The calendar has turned to August, which means that school will be starting sooner rather than later (sorry kids). As families begin their back-to-school shopping, many will go online. And those companies that provide the best overall experience will come out on top during this busy shopping season.STELLAService, an independent provider of customer service ratings for online retailers, last week released the results of a survey about back-to-school shopping. In its study of 15 retailers, Costco.com led the pack with its ability to meet six best practice criteria:
- Estimated delivery date provided
- Tracking number provided
- Fast delivery
- Easy return process
- Generous return window
- Flexible payment options
These criteria show that consumers look at much more than price when shopping online. It only takes a few simple things to provide a positive experience that keeps the customer coming back.
"Shoppers are spending more money with companies that deliver a great customer experience, so [companies need to] take these (and the many other) elements into account when planning for future changes and investments in your business," says Jordy Leiser, CEO of STELLAService.
Other findings include:
- Seven of the 15 retailers surveyed provide shoppers with an estimated date of delivery (Amazon, Costco, HSN, Kohls, Sears, Target, Walmart), while eight of them do not (Belk.com, Boscovs.com, Buy.com, Macys.com, Meijers.com, Overstock.com, ShopNBC.com, and QVC.com).
- Making the return process more difficult for consumers, six of the 15 mass retailers -- Amazon, Belk.com, Buy.com, Meijer.com, Target, and Walmart -- require shoppers to get a Return Merchandise Authorization number (RMA#) before making a return.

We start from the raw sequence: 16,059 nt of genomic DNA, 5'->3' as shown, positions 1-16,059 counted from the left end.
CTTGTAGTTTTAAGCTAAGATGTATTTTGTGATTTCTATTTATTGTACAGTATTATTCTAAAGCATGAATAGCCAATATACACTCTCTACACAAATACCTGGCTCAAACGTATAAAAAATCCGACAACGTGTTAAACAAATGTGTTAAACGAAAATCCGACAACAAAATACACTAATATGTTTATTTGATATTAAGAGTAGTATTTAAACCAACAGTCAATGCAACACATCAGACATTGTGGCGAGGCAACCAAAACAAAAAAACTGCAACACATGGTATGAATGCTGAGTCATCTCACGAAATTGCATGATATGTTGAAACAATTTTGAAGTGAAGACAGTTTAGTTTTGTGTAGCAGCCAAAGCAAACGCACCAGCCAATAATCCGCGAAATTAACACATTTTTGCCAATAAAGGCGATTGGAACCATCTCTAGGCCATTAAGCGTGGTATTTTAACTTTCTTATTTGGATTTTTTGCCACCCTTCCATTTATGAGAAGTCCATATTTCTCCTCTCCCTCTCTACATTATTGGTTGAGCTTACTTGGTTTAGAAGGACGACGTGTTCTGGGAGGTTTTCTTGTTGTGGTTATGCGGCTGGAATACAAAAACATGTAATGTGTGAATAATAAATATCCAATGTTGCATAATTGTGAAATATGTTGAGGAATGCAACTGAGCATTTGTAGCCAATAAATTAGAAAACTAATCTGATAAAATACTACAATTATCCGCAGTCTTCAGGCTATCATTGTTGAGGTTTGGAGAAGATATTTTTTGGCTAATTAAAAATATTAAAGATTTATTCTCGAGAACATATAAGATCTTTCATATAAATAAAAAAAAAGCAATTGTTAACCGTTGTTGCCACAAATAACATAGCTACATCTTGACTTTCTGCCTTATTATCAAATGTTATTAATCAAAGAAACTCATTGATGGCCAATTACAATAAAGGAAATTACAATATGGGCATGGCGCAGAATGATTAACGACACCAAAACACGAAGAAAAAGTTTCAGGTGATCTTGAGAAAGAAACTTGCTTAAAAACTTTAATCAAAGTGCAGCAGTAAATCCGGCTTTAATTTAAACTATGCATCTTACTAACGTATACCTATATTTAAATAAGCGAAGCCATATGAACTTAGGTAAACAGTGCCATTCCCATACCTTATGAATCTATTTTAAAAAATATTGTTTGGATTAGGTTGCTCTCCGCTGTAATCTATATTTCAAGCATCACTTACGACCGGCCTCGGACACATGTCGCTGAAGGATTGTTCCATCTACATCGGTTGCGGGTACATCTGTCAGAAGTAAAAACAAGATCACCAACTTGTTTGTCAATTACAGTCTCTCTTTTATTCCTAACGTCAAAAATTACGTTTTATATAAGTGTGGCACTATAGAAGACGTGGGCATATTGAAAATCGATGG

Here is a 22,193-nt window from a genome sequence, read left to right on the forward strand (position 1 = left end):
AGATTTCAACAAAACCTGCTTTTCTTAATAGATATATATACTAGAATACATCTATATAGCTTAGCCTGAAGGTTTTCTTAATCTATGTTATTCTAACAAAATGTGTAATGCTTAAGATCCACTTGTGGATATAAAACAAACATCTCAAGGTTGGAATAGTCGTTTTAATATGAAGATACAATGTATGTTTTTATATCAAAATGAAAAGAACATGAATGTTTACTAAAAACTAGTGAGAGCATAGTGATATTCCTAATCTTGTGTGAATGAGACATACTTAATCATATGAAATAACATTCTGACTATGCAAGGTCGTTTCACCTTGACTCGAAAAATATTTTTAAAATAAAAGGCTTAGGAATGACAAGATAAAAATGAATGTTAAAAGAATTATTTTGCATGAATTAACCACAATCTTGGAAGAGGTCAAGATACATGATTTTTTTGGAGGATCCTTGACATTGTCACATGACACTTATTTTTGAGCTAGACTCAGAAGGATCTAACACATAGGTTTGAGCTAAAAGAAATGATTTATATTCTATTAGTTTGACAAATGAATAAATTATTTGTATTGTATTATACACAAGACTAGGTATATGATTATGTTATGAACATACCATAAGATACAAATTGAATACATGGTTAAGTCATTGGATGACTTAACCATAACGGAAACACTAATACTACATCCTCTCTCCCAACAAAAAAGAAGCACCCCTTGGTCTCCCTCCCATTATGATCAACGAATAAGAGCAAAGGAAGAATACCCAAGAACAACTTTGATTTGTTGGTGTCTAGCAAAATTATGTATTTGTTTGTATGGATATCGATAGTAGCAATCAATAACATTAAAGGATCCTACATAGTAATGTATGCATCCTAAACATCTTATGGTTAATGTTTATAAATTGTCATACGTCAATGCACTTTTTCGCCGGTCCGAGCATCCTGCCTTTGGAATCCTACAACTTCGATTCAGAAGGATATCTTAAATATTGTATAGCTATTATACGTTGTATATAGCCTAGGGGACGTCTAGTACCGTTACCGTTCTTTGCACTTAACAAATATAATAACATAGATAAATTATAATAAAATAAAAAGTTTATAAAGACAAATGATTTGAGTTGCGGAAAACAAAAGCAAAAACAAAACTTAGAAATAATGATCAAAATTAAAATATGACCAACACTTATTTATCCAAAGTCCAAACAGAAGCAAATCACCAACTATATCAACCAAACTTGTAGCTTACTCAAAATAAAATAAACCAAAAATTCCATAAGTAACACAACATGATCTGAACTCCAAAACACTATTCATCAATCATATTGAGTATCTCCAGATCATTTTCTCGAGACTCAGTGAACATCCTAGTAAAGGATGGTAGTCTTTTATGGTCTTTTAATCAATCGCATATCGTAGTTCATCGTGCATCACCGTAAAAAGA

- Six of the retailers -- Belk.com, Boscovs.com, Kohls.com, Macys.com, Meijer.com, and Target.com -- do not offer flexible payment options such as Paypal, bill me later, layaway plans or Google checkout.
"Some companies are obsessive over customer expectations and subsequently measure their performance to ensure they're meeting those expectations," Leiser says. "However, most companies are still providing a level of service that doesn't stack up to what consumers really want. Increased competition is forcing many retailers to match (or at least get close) on price, so the customer experience is the only other factor determining where consumers shop online. I think there are a lot of companies that have yet to fully embrace this."
For companies that do want to improve their online customer experience, Leiser suggests dividing strategy into three buckets -- user experience, shipping/returns, and customer support -- then focusing on incremental improvements in each of those areas.
"No two companies are the same, and each business seeks to make good on its own unique promise to customers," Leiser says. "However, one thing remains the same for all companies: whether you sell footballs or flowers, customers are always looking for fast, friendly and efficient service, and they'll continue to reward you with their dollars if you deliver on that experience."